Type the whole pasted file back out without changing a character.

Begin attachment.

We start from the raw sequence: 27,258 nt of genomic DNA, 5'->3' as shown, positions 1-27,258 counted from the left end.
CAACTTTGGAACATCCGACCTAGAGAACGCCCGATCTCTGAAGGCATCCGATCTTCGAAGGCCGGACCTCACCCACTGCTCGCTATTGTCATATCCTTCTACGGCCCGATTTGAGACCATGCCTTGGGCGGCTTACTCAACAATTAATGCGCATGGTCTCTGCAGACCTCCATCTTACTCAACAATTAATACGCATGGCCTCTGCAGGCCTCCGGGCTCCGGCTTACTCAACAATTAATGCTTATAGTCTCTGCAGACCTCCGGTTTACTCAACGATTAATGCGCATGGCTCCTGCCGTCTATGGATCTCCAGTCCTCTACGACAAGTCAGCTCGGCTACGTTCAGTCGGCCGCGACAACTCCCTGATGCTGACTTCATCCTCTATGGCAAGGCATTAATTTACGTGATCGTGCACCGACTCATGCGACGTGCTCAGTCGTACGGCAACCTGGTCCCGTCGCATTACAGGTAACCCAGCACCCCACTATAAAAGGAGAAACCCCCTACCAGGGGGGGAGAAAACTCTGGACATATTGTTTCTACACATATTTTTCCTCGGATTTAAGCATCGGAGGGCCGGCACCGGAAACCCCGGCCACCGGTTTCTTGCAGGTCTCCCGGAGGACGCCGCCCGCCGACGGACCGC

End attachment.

We start from the raw sequence: 27,258 nt of genomic DNA, 5'->3' as shown, positions 1-27,258 counted from the left end.
CAACTTTGGAACATCCGACCTAGAGAACGCCCGATCTCTGAAGGCATCCGATCTTCGAAGGCCGGACCTCACCCACTGCTCGCTATTGTCATATCCTTCTACGGCCCGATTTGAGACCATGCCTTGGGCGGCTTACTCAACAATTAATGCGCATGGTCTCTGCAGACCTCCATCTTACTCAACAATTAATACGCATGGCCTCTGCAGGCCTCCGGGCTCCGGCTTACTCAACAATTAATGCTTATAGTCTCTGCAGACCTCCGGTTTACTCAACGATTAATGCGCATGGCTCCTGCCGTCTATGGATCTCCAGTCCTCTACGACAAGTCAGCTCGGCTACGTTCAGTCGGCCGCGACAACTCCCTGATGCTGACTTCATCCTCTATGGCAAGGCATTAATTTACGTGATCGTGCACCGACTCATGCGACGTGCTCAGTCGTACGGCAACCTGGTCCCGTCGCATTACAGGTAACCCAGCACCCCACTATAAAAGGAGAAACCCCCTACCAGGGGGGGAGAAAACTCTGGACATATTGTTTCTACACATATTTTTCCTCGGATTTAAGCATCGGAGGGCCGGCACCGGAAACCCCGGCCACCGGTTTCTTGCAGGTCTCCCGGAGGACGCCGCCCGCCGACGGACCGC